Since the recession of 2008, public health investments are slowly rebounding. There are occasional political tensions regarding funding and responsibilities as health care in Austria is a joint venture between federal, provincial, and municipal actors, Reforms in 2013 focused on improving quality of care. Those enrolled in the public health care system are issued an “e-card”, which allows for the digital processing of health care claims, a streamlined improvement over the previous voucher-based system.
Short-Term Travelers Need To Think About Their Coverage
For travelers without insurance coverage, a routine doctor’s visit can start at about $100. Meanwhile a more complicated and urgent situation – such as a mountain rescue for a serious skiing injury – can be catastrophically expensive. You don’t want to be stuck without travel insurance.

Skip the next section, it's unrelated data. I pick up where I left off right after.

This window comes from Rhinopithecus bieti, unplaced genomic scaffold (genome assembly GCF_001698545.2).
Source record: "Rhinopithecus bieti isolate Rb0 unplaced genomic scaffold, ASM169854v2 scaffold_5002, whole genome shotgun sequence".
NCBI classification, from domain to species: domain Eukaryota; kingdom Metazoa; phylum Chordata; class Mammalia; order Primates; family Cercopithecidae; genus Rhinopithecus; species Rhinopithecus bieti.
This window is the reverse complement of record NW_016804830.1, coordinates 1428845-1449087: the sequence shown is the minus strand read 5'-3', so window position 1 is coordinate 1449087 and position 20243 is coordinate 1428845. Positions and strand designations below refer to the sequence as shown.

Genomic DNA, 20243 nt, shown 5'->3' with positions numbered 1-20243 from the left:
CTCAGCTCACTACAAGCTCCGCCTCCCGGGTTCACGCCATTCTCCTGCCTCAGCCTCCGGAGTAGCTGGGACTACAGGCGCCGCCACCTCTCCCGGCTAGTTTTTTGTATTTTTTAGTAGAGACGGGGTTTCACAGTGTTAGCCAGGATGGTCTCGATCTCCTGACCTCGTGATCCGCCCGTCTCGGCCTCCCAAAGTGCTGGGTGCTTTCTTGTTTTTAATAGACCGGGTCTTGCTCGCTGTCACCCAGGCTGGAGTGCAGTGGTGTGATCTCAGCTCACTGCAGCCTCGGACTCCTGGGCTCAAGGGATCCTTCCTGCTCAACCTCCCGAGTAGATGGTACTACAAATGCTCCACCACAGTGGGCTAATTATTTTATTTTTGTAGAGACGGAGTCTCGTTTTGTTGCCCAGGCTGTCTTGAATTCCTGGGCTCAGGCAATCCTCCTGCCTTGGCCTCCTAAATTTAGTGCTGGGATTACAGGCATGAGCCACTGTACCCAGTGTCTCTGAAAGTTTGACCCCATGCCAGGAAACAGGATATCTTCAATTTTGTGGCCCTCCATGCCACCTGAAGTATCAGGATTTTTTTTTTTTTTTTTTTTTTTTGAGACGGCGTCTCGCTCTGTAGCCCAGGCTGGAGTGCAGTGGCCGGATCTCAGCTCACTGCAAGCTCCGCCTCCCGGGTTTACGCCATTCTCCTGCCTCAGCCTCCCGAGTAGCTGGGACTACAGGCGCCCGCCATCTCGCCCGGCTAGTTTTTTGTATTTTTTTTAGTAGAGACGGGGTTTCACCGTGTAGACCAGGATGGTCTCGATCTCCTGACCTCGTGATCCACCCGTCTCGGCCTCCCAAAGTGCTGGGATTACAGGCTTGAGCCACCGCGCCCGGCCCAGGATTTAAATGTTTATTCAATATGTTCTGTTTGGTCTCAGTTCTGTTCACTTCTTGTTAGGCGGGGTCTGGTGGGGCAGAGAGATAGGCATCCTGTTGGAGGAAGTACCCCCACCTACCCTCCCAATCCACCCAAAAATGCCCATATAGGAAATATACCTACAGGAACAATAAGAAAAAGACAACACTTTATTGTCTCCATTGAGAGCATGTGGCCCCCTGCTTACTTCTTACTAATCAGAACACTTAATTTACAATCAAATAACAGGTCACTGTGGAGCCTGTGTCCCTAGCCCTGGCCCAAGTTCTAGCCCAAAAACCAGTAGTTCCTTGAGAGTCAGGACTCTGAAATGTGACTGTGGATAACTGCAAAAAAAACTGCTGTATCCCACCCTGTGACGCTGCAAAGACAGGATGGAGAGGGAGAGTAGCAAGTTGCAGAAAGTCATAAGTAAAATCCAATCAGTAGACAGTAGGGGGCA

Best Travel Medical Insurance for Visitors to Austria
- You choose between the basic essentials and more extensive coverage.
- Meets Schengen visa insurance requirements.
- 24/7 worldwide travel and emergency medical assistance.
Health Concerns for Foreigners in Austria
Tick-borne illnesses are a serious problem in some regions of Austria. Long sleeve shirts and trousers offer hikers sun and mosquito protection. They are also a reassuring barrier against encephalitis and Lyme disease-carrying ticks.
Pharmacists can advise hikers about the presence of tick-borne encephalitis in the region. And pharmacies are also a convenient spot to buy tick removal kits. You’ll want one by your side should you go hiking and inadvertently pick up a new friend.